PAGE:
Home > Research Blog > Endocrine/Growth Hormone > Long term safety and benefits of growth hormone therapy

Several new reports on growth hormone (GH) therapy support the benefits of GH use in PWS, while continuing the trend of a reassuring safety profile.

A study from Carrel et al [Long-Term Growth Hormone Therapy changes the Natural History of Body Composition and Motor Function in Children with PWS] is a follow up to a study of GH in young children [Carrel et al, 2004], which first reported improved mobility and body composition in young children who had started GH as infants or toddlers.  Now these kids are ~ 6 years old, and the investigators have compared them to another group of children, matched for age, who had not received GH.  Out of necessity, the data for the non-GH PWS group was previously collected; almost all young children in the US now receive GH, so it’s now (thankfully!) hard to find kids with PWS at age 6 who have not received this intervention.  Looking at a battery of tests including height, body fat, “good” and “bad” cholesterol, motor strength and agility, those kids taking GH from a young age came out on top for all measures.  Given the magnitude of the benefit (highly significant), and the good safety profile, the authors conclude that GH therapy, started in infants, significantly changes the natural history of PWS in a beneficial and clinically meaningful way.

Another new study by de Lind van Wijngaarden and colleagues [Efficacy and safety of long-term continuous growth hormone treatment in children with Prader-Willi syndrome] followed 55 children in the Netherlands over 4 years of GH therapy.  Height increased and became similar to peers and body composition improved, with less body fat and stabilized lean body mass.  No deleterious effects were noted. An additional study by the same group looked specifically at the risk of scoliosis associated with GH therapy in PWS.  That study [Randomized controlled trial to investigate the effects of growth hormone treatment on scoliosis in children with Prader-Willi syndrome] compared children on GH to those who did not receive GH, and saw no difference in the rate or severity of scoliosis.  They conclude (as others have previously Nagai, 2006) that scoliosis is not a reason to stop or change GH therapy.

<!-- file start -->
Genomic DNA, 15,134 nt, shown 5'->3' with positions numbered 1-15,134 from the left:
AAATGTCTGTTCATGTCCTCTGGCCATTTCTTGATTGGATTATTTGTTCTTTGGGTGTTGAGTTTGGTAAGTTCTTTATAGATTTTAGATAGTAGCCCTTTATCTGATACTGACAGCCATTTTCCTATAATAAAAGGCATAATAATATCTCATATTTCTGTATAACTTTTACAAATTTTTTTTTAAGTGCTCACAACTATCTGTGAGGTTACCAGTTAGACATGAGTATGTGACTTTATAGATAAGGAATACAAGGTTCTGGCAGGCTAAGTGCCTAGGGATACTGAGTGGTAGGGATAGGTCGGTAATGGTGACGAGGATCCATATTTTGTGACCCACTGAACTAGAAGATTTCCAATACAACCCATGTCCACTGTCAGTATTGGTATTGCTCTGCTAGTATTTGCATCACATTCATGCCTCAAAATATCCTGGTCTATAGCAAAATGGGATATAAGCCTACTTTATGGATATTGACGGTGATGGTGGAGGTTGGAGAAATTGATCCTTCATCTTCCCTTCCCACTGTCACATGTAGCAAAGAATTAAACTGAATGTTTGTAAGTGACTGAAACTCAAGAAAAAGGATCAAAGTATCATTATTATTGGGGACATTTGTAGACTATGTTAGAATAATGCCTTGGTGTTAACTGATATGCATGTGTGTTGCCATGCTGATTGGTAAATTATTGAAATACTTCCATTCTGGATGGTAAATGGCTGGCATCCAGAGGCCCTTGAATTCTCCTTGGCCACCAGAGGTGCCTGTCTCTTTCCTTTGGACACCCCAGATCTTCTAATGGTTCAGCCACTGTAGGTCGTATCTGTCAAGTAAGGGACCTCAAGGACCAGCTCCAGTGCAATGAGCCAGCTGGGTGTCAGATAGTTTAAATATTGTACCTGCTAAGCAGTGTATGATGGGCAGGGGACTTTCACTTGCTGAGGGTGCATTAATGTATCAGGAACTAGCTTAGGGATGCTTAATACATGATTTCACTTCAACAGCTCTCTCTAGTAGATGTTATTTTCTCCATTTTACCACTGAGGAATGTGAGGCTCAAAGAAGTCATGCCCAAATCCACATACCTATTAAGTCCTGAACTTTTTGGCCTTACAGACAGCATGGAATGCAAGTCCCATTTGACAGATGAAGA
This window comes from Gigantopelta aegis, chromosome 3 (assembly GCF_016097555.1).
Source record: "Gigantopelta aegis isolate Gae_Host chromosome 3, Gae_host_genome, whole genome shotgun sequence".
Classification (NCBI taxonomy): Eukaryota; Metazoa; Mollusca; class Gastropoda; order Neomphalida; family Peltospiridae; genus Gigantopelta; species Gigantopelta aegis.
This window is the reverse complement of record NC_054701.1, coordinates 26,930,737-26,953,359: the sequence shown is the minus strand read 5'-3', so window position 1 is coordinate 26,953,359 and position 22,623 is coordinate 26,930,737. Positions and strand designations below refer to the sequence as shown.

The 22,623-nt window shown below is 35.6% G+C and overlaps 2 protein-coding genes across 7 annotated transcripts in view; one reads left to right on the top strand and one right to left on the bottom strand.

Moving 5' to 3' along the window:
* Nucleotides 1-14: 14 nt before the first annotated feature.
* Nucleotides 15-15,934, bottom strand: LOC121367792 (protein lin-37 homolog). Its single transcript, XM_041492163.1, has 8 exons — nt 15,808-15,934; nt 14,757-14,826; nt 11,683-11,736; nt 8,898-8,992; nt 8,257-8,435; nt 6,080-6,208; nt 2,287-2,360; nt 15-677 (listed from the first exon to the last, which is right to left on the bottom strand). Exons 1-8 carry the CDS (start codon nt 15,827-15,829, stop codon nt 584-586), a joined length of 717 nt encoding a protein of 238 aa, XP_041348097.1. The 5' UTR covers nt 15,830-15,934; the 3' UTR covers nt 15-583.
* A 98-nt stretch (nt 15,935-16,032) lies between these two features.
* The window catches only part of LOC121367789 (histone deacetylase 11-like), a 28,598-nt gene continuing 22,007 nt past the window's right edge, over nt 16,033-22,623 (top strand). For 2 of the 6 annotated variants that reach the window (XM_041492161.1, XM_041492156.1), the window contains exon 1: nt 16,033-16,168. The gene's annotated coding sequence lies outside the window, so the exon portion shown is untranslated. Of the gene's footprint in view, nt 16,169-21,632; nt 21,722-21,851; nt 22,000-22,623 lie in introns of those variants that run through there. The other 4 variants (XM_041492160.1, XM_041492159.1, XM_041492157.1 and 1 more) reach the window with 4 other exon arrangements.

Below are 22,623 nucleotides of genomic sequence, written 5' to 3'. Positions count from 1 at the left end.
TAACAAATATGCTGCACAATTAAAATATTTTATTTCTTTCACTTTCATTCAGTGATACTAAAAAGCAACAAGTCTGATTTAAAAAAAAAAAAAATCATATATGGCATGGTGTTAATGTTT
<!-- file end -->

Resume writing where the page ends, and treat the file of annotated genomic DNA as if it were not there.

Finally, Long-term safety of recombinant human growth hormone in children [Bell, 2010] is a huge “post-marketing” safety study, following almost 50,000 children who received growth hormone between 1985 and 2006.  Only about 1% of these kids were on GH because they had PWS, the remainder growth hormone deficiency due to a variety of medical issues: therapy for tumors in which radiation had damaged the pituitary gland, genetic conditions such as Turner’s syndrome, idiopathic short stature (ie, short, but otherwise normal kids), etc.  A major concern when GH first came into clinical use in children was that it would increase the risk of cancer, with most concern focused on leukemia, which is comparatively common in children.  This study does not support that concern; slightly less than the expected number of children in this large group developed leukemia (3 cases observed, 5.6 expected in such a large group of kids).  For those children who have previously had cancer, there may be an elevated risk of cancer recurrence with GH, which is consistent with previous reports.  Of kids with PWS in the study, 2 out of the 511 died while using GH.   These cases have been previously reported and were associated with upper respiratory infections/respiratory impairment.  Overall, this study supports the previous recommendation that children with PWS be evaluated for respiratory difficulties prior to starting GH [Miller 2009]. 

In summary, these studies add to the body of literature supporting the benefits and general safety of early, carefully monitored, use of GH throughout infancy and childhood in those with PWS.

 

 

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